Some conferences take place in locations that are considered to be more attractive than others to most people (e.g. UIST 2014 @ Hawaii). Some can be more easily accessible than others. Etc.

Is there any research/study/survey that looked at the impact of the location of a conference with regard to the number of paper/poster/etc. submissions?

  • Related: academia.stackexchange.com/questions/2920/…
    – user102
    Oct 12, 2014 at 17:24
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    Sid Harris did a cartoon on this--of course--a professor is standing in a travel agent's office saying something like "I'm looking for a conference near a beach or mountinain...". Oct 12, 2014 at 19:16
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    For ARO's February meeting, the Baltimore meeting was better attended than the Denver meeting, and from what I remember Baltimore also beats Daytona, New Orleans, Phoenix, Anaheim, and San Diego.
    – StrongBad
    Oct 12, 2014 at 19:34
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    It is compete coincidence that in my gf's field the big conferences are in New Orleans, San Diego, and Salt Lake City during skiing season. Nov 6, 2014 at 18:48
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    @StrongBad a factor to your observation is that the East Coast has a higher density of universities than the rest of the country. It is also more practical and cheaper to travel to from Europe.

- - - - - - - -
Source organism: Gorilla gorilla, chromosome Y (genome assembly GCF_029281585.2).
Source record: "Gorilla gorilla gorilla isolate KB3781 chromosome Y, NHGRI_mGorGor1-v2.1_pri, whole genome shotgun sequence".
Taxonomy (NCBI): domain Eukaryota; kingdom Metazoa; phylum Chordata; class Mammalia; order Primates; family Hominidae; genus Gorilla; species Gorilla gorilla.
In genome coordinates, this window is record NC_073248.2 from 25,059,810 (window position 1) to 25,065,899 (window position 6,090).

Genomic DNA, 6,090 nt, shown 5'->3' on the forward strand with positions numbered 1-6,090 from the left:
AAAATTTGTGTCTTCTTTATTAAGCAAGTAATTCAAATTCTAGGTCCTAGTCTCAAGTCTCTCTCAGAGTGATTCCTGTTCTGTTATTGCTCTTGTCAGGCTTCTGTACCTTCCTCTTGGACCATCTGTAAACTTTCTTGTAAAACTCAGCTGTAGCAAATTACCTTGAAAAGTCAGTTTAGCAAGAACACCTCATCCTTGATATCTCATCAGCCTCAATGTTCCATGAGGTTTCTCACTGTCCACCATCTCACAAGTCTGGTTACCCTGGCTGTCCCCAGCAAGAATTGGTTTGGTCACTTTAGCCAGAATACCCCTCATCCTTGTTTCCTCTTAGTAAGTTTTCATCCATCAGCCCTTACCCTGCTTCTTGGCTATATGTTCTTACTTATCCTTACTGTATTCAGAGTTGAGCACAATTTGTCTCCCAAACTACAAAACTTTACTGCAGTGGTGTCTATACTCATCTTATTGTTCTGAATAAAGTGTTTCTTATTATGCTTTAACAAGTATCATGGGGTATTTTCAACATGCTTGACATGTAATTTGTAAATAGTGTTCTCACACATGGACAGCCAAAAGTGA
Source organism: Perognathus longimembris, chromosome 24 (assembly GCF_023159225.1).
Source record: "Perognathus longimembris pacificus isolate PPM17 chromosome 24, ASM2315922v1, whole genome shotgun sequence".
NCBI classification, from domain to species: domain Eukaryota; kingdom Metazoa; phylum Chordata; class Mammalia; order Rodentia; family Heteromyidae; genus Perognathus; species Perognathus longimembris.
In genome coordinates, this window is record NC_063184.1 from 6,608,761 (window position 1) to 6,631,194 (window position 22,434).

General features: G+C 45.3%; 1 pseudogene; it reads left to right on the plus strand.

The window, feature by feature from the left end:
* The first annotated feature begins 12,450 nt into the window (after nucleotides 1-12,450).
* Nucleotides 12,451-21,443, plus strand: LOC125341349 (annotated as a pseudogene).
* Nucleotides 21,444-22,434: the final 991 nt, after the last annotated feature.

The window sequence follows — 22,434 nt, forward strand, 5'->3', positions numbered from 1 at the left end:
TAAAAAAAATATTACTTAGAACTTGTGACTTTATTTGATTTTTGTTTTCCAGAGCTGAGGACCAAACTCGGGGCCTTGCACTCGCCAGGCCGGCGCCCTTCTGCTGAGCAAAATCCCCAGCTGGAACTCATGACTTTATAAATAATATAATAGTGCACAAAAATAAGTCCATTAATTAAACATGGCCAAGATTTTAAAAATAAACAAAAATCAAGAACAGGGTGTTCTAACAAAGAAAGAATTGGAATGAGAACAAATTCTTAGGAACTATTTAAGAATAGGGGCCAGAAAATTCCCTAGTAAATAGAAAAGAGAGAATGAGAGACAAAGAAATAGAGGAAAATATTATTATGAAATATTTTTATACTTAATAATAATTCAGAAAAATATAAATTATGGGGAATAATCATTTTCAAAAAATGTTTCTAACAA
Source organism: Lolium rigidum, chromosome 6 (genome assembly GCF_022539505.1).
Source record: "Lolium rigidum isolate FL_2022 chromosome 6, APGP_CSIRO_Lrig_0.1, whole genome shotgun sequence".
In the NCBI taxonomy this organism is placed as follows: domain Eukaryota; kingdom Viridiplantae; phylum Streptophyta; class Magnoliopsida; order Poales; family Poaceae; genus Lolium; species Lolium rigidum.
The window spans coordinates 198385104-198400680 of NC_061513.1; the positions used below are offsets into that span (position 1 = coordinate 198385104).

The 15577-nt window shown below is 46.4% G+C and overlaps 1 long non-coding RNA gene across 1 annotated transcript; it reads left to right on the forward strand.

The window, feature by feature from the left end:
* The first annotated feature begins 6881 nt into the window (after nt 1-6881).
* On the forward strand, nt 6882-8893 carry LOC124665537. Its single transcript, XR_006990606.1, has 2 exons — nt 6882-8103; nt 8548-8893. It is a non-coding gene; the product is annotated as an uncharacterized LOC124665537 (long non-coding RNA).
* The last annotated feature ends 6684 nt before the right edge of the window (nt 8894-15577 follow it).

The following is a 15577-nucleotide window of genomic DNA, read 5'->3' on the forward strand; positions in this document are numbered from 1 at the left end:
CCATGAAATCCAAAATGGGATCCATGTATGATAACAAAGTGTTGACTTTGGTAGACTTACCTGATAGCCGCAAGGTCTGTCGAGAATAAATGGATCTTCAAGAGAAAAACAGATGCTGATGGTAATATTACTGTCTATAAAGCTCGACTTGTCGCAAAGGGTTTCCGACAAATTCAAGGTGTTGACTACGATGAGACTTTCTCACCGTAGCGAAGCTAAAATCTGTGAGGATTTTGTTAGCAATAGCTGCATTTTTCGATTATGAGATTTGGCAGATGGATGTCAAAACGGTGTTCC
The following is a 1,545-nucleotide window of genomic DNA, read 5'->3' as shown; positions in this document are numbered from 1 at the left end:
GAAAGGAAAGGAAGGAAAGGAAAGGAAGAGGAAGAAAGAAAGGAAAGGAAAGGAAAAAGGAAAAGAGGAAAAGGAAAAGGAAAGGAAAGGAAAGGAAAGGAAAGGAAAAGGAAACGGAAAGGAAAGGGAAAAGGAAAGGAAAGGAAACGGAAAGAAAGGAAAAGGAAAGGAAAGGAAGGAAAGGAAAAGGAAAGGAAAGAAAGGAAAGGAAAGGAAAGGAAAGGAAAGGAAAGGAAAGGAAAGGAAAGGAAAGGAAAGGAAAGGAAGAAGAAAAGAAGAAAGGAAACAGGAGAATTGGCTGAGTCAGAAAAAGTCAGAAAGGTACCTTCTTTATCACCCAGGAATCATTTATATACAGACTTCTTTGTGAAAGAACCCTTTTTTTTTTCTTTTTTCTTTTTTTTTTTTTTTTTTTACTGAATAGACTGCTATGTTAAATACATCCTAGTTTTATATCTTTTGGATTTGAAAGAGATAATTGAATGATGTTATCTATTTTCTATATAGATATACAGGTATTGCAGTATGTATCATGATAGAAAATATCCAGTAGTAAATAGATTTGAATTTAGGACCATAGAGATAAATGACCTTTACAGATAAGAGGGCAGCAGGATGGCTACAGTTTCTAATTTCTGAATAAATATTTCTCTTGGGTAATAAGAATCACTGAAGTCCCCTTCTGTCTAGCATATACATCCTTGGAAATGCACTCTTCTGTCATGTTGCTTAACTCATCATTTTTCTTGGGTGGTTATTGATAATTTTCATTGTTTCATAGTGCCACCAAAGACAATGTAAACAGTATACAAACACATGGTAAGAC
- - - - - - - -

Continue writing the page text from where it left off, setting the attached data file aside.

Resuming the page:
– Cape Code
    Dec 5, 2014 at 19:38

1 Answer 1


I don't know of a specific study on this matter, but I can at least offer one piece of data. There is a conference that I frequently attend which has a community mainly composed of Europeans and Americans. As such, it switches back and forth between the two continents each years. The American contingent is smaller than the European, however, and there has been a clear pattern of American years having lower attendance than European years. This has been attributed, on the basis of a lot of anecdotes, both to the difference in travel expenses and also to restrictions on the use of travel funds by some agencies on each side of the Atlantic.

  • The question (and more generally, questions tagged reference-request) specifically asks for a supporting document or citation (per reference-request tag excerpt)
    – ff524
    Oct 12, 2014 at 18:13

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